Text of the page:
Barclay Finishing Strong at Camp

A guard for the first three weeks of training camp, former West Virginia star Don Barclay received the ultimate compliment from offensive line coach James Campen by getting a shot at tackle.

Through the first week of training camp, Don Barclay looked like training camp fodder.

A three-year starter at left tackle for West Virginia, Barclay appeared overmatched at guard. That was apparent during the daily one-on-one pass-blocking drills. Unofficially, Barclay was 12-9 through the Aug. 5 practice, one of the worst winning percentages among offensive linemen.

However, Barclay began finding a comfort level, and the talent level that made him a 39-game starter at one of the nation's offensive juggernauts began to show.

During the next week, Barclay went 8-2 in the one-on-ones to improve to 20-12.

Barclay's improved performance in individual drills and team settings opened the eyes of offensive line James Campen. While the coaching staff has been roundly criticized at times for a "musical chairs" approach to the offensive line, it's unavoidable when only seven or eight blockers are on the 46-man gameday roster. When there's an injury, the goal is to get the best five blockers on the field, even if that means some shuffling. Even the starters (other than center Jeff Saturday) have to play multiple positions, and that's especially true for the backups. Tackles have to play guard; guards have to play center.

So, when Campen approached Barclay about going outside to tackle, he took it as a compliment.

"Yeah, I take it like that with him trying to see if I can play tackle and not being just a one-position type of guy," Barclay said on Sunday. "He told me that he's got a lot of tape on me at guard and he wants to see me play tackle and see if I can be versatile. I took that with a good attitude and went with it."

Against Cincinnati on Thursday, Barclay played right guard in the third quarter and right tackle in the fourth quarter.

It was a big challenge, and Barclay flashed some promise. For four years at West Virginia, he played on the left side, so going to right guard and right tackle meant learning opposite footwork.

"I played left my whole career at West Virginia," Barclay said. "He started me at right and, at first, I was like, ‘This is going to be hard because I'm not used to it,' but I kind of felt stronger at it for some reason. Being a right-handed person, right side they say is usually easier."

Campen saw enough to be intrigued that Barclay could become a developmental prospect at a position group that so far has yielded no standouts among its seven-man rookie class.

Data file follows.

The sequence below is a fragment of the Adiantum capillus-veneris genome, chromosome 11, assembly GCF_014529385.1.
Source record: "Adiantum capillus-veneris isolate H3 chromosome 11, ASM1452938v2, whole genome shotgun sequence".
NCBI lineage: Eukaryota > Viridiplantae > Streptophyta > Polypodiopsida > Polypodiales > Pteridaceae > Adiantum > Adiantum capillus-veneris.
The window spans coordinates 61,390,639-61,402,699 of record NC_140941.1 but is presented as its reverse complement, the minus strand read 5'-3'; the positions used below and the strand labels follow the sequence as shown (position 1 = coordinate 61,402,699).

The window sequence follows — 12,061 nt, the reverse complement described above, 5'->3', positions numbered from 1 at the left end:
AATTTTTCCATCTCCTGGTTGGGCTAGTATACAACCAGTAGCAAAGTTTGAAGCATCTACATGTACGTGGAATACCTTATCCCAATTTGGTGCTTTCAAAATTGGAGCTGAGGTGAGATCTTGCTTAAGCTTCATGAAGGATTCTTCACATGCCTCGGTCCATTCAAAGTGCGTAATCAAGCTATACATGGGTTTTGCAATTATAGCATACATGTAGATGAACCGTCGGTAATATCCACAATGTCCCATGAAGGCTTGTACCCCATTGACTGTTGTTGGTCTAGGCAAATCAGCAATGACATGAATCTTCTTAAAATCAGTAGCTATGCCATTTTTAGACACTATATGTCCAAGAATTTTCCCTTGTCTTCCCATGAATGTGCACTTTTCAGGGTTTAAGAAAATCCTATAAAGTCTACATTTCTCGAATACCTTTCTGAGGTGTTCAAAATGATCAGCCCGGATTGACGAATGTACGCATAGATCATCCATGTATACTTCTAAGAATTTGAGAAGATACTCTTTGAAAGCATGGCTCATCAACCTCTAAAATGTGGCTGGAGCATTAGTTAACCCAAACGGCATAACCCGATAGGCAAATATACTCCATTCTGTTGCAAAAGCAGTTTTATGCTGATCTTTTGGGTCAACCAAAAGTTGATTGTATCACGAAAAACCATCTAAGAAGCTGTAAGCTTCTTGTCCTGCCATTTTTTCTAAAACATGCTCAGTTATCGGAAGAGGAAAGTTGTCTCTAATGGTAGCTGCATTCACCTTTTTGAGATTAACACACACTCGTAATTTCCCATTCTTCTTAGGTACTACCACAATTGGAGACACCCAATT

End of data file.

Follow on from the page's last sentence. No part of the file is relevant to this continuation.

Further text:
"The thing that's been difficult for him is going from a left-handed stance to a right-handed stance," Campen said on Monday. "We're moving him a little bit across the ball. He was a left tackle at West Virginia so he's adjusting to that and he's getting better and better each week. For a young guy, the thing about him is he plays very hard and works his butt off and he works to finish. He had a couple nice plays in the last game where he was finishing guys. What he needs to learn is how do you finish? Keeping your feet underneath you, keeping a base, and not just playing (like) at West Virginia where I'm bigger than the other guy and I can shove him with my upper body. That's what he's working on."

Despite the unsettled nature of the backup positions beyond Evan Dietrich-Smith, Barclay is a long shot to make the final roster, even if he produces a big performance on Thursday against Kansas City. He's had a good week of practice, including a a 2-0 mark in the one-on-ones (final record of 29-16) and a big finishing blocking on Daniel Muir to spring Cedric Benson on Sunday. Still, Barclay knows a golden opportunity awaits. It's not the 53-man roster, but the practice squad isn't a bad consolation prize for an undrafted rookie.

"I can see myself getting better but, at the same time, it's not good enough and I've got to keep improving," he said. "You can't say you like where you're at right now. You've got to keep fighting. If I go out with a good last impression and show I can play a couple of positions, that would help me out in the long run."

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Bill Huber is publisher of Packer Report magazine and and has written for Packer Report since 1997. E-mail him at, or leave him a question in Packer Report's subscribers-only Packers Pro Club forum. Find Bill on Twitter at

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